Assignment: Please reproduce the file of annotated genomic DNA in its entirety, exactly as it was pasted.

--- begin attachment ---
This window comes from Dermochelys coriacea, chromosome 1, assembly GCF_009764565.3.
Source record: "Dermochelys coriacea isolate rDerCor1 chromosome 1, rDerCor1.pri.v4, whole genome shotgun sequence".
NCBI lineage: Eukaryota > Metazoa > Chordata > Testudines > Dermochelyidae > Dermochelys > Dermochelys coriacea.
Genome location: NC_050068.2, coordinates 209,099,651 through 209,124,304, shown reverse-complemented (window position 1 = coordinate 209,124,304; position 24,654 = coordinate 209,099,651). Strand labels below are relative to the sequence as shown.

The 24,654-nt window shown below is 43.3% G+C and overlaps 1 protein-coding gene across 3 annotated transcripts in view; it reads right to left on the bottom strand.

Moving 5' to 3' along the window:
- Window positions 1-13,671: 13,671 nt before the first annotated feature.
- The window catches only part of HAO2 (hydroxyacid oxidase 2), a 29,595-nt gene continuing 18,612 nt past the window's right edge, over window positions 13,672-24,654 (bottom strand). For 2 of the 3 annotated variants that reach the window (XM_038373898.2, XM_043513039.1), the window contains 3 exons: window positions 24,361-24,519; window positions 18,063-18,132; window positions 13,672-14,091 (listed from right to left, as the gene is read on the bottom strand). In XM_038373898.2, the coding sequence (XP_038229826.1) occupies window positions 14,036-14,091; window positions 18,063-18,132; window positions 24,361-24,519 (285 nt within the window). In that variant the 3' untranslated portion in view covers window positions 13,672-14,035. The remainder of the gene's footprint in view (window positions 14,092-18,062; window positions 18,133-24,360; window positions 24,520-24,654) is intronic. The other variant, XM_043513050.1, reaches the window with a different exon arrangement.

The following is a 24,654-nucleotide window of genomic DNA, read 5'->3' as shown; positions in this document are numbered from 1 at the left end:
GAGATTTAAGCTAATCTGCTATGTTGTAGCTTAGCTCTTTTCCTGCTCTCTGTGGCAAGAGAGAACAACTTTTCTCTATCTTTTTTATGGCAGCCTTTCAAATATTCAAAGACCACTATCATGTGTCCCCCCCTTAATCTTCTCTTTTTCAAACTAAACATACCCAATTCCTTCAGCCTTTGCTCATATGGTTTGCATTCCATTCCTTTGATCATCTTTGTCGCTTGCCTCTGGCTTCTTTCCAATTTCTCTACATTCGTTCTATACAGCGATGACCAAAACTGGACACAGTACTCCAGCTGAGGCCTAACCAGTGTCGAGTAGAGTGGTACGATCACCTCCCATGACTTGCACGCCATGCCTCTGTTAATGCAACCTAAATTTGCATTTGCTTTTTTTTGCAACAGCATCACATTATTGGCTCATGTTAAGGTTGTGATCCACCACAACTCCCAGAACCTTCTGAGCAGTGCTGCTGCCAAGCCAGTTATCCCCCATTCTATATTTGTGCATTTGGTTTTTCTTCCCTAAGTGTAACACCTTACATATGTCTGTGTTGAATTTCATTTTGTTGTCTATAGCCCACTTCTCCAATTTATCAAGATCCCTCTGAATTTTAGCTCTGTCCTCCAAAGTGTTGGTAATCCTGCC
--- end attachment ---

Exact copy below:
This window comes from Dermochelys coriacea, chromosome 1, assembly GCF_009764565.3.
Source record: "Dermochelys coriacea isolate rDerCor1 chromosome 1, rDerCor1.pri.v4, whole genome shotgun sequence".
NCBI lineage: Eukaryota > Metazoa > Chordata > Testudines > Dermochelyidae > Dermochelys > Dermochelys coriacea.
Genome location: NC_050068.2, coordinates 209,099,651 through 209,124,304, shown reverse-complemented (window position 1 = coordinate 209,124,304; position 24,654 = coordinate 209,099,651). Strand labels below are relative to the sequence as shown.

The 24,654-nt window shown below is 43.3% G+C and overlaps 1 protein-coding gene across 3 annotated transcripts in view; it reads right to left on the bottom strand.

Moving 5' to 3' along the window:
- Window positions 1-13,671: 13,671 nt before the first annotated feature.
- The window catches only part of HAO2 (hydroxyacid oxidase 2), a 29,595-nt gene continuing 18,612 nt past the window's right edge, over window positions 13,672-24,654 (bottom strand). For 2 of the 3 annotated variants that reach the window (XM_038373898.2, XM_043513039.1), the window contains 3 exons: window positions 24,361-24,519; window positions 18,063-18,132; window positions 13,672-14,091 (listed from right to left, as the gene is read on the bottom strand). In XM_038373898.2, the coding sequence (XP_038229826.1) occupies window positions 14,036-14,091; window positions 18,063-18,132; window positions 24,361-24,519 (285 nt within the window). In that variant the 3' untranslated portion in view covers window positions 13,672-14,035. The remainder of the gene's footprint in view (window positions 14,092-18,062; window positions 18,133-24,360; window positions 24,520-24,654) is intronic. The other variant, XM_043513050.1, reaches the window with a different exon arrangement.

The following is a 24,654-nucleotide window of genomic DNA, read 5'->3' as shown; positions in this document are numbered from 1 at the left end:
GAGATTTAAGCTAATCTGCTATGTTGTAGCTTAGCTCTTTTCCTGCTCTCTGTGGCAAGAGAGAACAACTTTTCTCTATCTTTTTTATGGCAGCCTTTCAAATATTCAAAGACCACTATCATGTGTCCCCCCCTTAATCTTCTCTTTTTCAAACTAAACATACCCAATTCCTTCAGCCTTTGCTCATATGGTTTGCATTCCATTCCTTTGATCATCTTTGTCGCTTGCCTCTGGCTTCTTTCCAATTTCTCTACATTCGTTCTATACAGCGATGACCAAAACTGGACACAGTACTCCAGCTGAGGCCTAACCAGTGTCGAGTAGAGTGGTACGATCACCTCCCATGACTTGCACGCCATGCCTCTGTTAATGCAACCTAAATTTGCATTTGCTTTTTTTTGCAACAGCATCACATTATTGGCTCATGTTAAGGTTGTGATCCACCACAACTCCCAGAACCTTCTGAGCAGTGCTGCTGCCAAGCCAGTTATCCCCCATTCTATATTTGTGCATTTGGTTTTTCTTCCCTAAGTGTAACACCTTACATATGTCTGTGTTGAATTTCATTTTGTTGTCTATAGCCCACTTCTCCAATTTATCAAGATCCCTCTGAATTTTAGCTCTGTCCTCCAAAGTGTTGGTAATCCTGCC